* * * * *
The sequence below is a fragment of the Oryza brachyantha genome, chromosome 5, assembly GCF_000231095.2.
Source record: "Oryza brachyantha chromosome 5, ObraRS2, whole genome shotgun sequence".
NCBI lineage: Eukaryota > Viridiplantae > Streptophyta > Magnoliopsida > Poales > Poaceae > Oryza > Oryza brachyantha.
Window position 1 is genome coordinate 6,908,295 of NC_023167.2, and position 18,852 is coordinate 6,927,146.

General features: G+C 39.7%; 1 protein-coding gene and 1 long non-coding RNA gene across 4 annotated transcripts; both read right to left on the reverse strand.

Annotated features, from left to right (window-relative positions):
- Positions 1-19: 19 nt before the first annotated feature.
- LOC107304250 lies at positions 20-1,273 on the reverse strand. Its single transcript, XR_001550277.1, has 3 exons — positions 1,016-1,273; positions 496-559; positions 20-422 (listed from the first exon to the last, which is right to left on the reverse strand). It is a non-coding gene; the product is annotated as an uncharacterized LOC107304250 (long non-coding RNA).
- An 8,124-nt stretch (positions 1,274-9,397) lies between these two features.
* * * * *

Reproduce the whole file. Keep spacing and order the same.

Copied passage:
The sequence below is a fragment of the Oryza brachyantha genome, chromosome 5, assembly GCF_000231095.2.
Source record: "Oryza brachyantha chromosome 5, ObraRS2, whole genome shotgun sequence".
NCBI lineage: Eukaryota > Viridiplantae > Streptophyta > Magnoliopsida > Poales > Poaceae > Oryza > Oryza brachyantha.
Window position 1 is genome coordinate 6,908,295 of NC_023167.2, and position 18,852 is coordinate 6,927,146.

General features: G+C 39.7%; 1 protein-coding gene and 1 long non-coding RNA gene across 4 annotated transcripts; both read right to left on the reverse strand.

Annotated features, from left to right (window-relative positions):
- Positions 1-19: 19 nt before the first annotated feature.
- LOC107304250 lies at positions 20-1,273 on the reverse strand. Its single transcript, XR_001550277.1, has 3 exons — positions 1,016-1,273; positions 496-559; positions 20-422 (listed from the first exon to the last, which is right to left on the reverse strand). It is a non-coding gene; the product is annotated as an uncharacterized LOC107304250 (long non-coding RNA).
- An 8,124-nt stretch (positions 1,274-9,397) lies between these two features.